Hammer v., 2005 WL 2467046 (E.D.N.Y., Sept. 27, 2005).

***A blog of particular interest is
The History Channel, which contains a post

Piston's discussion of how Lee's first plan was foiled by Longstreet, and how Lee had to improvise a second plan (i.e., "Pickett's Charge") is interesting enough. Carhart goes beyond that and asserts that Lee would not have left Stuart¡¦s 6,000 mounted men out of his second plan. While there is nothing in the written record to support it, he assumes that Stuart came back to Lee's location on Cemetery Ridge, and was there when Lee issued the orders for his second plan. This was to be the Pickett-Pettigrew-Trimble charge, with Ewell to pitch in when the situation allowed, with additional follow-on forces (including the divisions of McLaws and Hood) designated to spring into action once the initial assault gained Cemetery Ridge. Carhart additionally theorizes, on what seems pretty plausible evidence, that Stuart was to now attack not into the rear of Culp's Hill, as in the first plan, but to attack into the rear of Cemetery Ridge simultaneous with the main assault. This would cut the Union line in two, allowing Ewell, Hill, and Stuart to destroy the north wing while Longstreet, with McLaws and Hood, would keep the south wing occupied.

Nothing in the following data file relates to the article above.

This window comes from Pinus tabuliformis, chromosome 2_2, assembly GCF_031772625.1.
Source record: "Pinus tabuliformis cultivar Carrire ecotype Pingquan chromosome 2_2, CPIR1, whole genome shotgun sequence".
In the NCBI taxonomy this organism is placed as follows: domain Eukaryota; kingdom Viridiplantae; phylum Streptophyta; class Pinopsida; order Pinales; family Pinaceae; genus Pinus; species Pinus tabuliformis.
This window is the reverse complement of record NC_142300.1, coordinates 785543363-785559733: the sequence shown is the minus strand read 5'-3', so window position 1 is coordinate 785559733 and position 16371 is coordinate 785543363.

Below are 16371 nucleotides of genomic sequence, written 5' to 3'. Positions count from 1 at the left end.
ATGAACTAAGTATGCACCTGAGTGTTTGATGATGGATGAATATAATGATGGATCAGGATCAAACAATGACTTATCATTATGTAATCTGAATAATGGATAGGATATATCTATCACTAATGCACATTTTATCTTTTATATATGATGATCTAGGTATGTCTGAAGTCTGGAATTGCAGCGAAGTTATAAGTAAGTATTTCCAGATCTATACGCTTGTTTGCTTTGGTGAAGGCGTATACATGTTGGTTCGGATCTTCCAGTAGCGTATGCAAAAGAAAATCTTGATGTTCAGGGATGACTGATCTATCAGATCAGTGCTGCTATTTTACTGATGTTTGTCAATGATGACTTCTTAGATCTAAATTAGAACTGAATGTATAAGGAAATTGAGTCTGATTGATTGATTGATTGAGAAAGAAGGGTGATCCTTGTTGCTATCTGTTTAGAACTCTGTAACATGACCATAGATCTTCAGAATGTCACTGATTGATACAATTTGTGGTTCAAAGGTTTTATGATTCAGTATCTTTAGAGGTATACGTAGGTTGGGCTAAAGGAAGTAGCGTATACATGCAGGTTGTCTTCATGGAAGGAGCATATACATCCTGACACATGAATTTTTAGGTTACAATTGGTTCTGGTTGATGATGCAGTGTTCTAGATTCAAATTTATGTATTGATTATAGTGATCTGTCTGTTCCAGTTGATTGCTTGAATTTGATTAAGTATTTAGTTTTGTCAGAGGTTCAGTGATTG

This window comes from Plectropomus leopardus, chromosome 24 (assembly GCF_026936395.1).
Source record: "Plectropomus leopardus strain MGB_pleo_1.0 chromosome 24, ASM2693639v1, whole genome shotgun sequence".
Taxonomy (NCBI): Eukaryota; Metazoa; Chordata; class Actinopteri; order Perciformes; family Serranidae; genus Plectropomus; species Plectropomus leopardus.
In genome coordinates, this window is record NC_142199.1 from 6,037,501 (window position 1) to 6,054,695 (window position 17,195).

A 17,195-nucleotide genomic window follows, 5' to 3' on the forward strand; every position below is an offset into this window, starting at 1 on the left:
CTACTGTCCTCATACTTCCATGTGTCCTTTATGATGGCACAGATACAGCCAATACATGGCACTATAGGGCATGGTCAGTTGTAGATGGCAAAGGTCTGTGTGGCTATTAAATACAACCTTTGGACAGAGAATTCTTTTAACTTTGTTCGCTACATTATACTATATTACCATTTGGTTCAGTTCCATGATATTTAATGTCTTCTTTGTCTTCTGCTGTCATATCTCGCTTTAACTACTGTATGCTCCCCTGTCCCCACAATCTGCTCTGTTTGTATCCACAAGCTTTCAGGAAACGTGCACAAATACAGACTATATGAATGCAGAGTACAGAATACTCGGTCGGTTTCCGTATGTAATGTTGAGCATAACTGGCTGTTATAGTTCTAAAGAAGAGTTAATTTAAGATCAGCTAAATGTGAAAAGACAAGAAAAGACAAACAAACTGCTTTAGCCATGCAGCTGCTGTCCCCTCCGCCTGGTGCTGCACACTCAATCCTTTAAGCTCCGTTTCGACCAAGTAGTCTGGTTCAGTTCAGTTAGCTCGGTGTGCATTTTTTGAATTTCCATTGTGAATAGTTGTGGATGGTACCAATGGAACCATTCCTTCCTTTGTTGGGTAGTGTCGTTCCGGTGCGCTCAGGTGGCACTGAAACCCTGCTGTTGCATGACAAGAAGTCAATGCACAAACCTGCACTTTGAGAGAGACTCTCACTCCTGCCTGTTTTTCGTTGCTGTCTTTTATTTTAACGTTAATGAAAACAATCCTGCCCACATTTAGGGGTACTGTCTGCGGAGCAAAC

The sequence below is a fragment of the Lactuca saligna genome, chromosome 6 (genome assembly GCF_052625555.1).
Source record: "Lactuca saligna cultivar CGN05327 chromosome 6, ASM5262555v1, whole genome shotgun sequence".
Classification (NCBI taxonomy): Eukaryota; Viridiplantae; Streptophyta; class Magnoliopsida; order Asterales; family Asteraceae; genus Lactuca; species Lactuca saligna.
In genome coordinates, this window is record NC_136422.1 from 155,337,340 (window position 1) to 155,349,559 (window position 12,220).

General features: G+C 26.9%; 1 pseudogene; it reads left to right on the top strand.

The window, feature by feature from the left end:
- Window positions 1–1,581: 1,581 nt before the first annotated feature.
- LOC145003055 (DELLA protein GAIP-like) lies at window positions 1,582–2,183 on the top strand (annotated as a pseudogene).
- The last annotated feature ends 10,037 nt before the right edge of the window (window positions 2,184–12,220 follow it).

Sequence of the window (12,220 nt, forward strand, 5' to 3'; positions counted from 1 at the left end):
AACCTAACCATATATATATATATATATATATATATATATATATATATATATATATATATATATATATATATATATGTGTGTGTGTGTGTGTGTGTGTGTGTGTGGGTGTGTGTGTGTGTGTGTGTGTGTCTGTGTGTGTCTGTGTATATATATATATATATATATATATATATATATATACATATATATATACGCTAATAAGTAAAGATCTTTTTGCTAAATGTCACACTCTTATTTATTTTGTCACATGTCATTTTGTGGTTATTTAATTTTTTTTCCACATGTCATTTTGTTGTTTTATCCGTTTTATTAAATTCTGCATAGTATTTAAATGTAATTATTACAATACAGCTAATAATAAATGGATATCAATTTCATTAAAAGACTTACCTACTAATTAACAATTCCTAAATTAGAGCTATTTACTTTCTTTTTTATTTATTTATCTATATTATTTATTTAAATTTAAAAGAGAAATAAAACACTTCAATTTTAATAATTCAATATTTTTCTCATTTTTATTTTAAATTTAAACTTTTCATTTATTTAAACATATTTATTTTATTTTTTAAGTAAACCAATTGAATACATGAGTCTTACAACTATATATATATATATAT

Some evidence, and lack of evidence, that leads Carhart to this conclusion.

-- Neither Stuart nor Lee directly mention this attack in their reports, but the do make allusions that seem to fit this scenario very well.

-- None of Stuart's subordinates' reports for 3 July, except for Hampton's, were ever made part of the record. What happened to them seems to be what happened to Pickett's report--it was suppressed by Lee.

-- Stuart was far too far beyond the Union right flank for a security mssion to make sense. On Cress Ridge, he was two miles beyond the Union right, and he could not even see the flank of either army from that position.

-- Stuart had reconnoitered the area of Cress Ridge and southward, perhaps even as far as East Cavalry Field, the evening before, and had found it clear of Union troops.